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James Schneider keeps apologizing for including his new film in a series he’s curating for “Options 1997,” the WPA/Corcoran show on view at

projectspace, site of the old Insect Club. Such compunction seems misplaced: His Blue Is Beautiful, about the Make-Up, was sort of commissioned by initial “Options” curator Ceridwen Morris. “I loved what he’d already filmed, and I got grant money for this show, so I gave him some to finish it. Then I asked him did he want to curate this three-night film series,” explains Morris, who selected the artists before she decamped to Hollywood early this year.

Schneider is hardly hogging the spotlight. On June 12, he presents “a brief history of protest and rebellion in D.C.,” from 1968-91, including military archival footage of the ’68 riots and a Gulf War protest concert by Fugazi in front of the White House. On June 19, he spotlights the videos of George Kuchar and a new film by Baltimore extremist Catherine Pancake. Schneider’s half-hour study of the gospel yelp-yelpers on tour shares the June 26 bill with new work by local super-8 filmmaker Martha Colburn. “Hardly any of this stuff has been screened in D.C.,” says Schneider.

The standout is the poetically perverse Kuchar, who has been swapping work with Schneider for the past year or so. The fiftyish former B-movie maker has made 12 to 18 personal videos every year since 1985. They’re dense, complex, very funny half-hours that marry B-movie conventions and computer graphics, vérité immediacy and edited layers of emotional subtlety. Subjects of the five videos screened in Schneider’s series include several cats and a dog, Ed Wood, and a solitary week between film festivals spent in an Oklahoma motel.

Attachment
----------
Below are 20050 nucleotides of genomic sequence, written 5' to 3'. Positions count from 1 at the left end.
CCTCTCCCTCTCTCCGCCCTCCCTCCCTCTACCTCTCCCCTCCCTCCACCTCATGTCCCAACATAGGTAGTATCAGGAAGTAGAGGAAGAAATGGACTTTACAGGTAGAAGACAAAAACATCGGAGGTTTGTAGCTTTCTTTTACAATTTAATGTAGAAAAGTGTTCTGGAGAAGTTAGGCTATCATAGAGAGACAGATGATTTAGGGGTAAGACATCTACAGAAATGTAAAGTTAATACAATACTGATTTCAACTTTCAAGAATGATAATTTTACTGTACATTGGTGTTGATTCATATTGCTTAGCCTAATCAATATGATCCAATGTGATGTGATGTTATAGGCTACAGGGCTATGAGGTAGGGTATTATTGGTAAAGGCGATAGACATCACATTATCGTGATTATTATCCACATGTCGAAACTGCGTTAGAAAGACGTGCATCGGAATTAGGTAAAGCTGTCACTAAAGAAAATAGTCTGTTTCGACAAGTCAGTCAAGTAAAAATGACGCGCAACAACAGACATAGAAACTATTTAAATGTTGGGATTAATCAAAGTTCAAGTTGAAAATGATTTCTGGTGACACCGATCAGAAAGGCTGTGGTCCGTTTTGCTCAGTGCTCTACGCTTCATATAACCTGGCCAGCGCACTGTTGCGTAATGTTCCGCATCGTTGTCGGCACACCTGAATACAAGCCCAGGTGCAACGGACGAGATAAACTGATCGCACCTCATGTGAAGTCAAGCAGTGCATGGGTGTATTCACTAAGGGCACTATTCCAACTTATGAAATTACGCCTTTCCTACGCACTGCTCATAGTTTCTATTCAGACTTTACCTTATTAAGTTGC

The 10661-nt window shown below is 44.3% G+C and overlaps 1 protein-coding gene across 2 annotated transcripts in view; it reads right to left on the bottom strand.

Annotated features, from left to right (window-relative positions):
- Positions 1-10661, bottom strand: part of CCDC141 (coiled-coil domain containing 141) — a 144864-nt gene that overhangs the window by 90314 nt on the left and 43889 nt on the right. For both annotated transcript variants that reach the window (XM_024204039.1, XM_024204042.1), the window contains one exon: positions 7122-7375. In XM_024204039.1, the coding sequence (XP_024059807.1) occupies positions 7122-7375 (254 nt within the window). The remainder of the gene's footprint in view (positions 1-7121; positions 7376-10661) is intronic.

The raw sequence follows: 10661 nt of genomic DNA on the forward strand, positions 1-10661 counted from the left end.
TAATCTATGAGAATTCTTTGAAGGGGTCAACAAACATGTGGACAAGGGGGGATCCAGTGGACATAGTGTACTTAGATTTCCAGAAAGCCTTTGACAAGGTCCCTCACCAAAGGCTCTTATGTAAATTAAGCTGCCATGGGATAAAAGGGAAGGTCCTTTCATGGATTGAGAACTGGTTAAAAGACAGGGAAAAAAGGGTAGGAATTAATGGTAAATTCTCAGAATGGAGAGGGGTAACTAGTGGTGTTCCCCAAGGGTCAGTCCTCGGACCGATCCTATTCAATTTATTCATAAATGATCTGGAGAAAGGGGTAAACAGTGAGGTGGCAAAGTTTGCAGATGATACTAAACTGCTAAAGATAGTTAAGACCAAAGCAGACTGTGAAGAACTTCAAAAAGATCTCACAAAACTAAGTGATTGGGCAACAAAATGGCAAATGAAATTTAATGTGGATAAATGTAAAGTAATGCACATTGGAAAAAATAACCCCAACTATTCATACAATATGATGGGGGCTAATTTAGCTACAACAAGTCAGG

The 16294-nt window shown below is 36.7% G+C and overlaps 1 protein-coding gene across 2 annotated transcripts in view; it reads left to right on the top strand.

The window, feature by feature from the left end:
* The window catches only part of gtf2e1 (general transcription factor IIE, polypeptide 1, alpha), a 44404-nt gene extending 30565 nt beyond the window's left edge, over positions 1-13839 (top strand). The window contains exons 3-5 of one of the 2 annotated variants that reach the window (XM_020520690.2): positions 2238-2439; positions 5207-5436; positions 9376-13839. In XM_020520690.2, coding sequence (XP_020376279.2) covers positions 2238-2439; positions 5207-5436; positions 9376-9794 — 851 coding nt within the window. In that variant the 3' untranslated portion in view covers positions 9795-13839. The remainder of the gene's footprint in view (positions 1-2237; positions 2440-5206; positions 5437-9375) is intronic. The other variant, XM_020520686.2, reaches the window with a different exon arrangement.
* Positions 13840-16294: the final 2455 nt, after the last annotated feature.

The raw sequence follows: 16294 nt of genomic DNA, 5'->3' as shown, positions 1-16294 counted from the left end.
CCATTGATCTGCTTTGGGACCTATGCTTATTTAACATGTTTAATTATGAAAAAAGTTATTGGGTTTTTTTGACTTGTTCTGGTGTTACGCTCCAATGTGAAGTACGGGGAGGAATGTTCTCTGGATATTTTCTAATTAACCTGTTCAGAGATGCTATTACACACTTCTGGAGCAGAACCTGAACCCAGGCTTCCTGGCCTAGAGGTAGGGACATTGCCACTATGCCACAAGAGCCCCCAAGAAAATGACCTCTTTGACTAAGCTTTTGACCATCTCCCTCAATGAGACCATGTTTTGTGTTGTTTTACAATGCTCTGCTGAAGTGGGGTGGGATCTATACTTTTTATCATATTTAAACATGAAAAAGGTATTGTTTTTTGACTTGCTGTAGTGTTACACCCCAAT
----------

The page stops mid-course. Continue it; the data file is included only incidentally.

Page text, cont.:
In the latter piece, Weather Diary 3, Kuchar free-associates as he watches TV, ogles some teenagers, looks at clouds, takes a piss, befriends a neighbor, and cooks hot dogs to the yapping of Chihuahuas (“creatures of heat…soothe the beasts with water… 100-percent beef unleashed”). As action-unpacked as can be, the piece transcends the mundane simply by paying attention, and becomes a meditation on loneliness

and connection, boredom and lust, travel and home. Were Virginia Woolf reincarnated as a horny middle-aged shlub, then stuffed with diner food and trash culture, she might make videos like these.—Virginia Vitzthum

Screenings are Thursdays at 9 p.m. at projectspace, 625 E St. NW. $3. (202) 639-1714.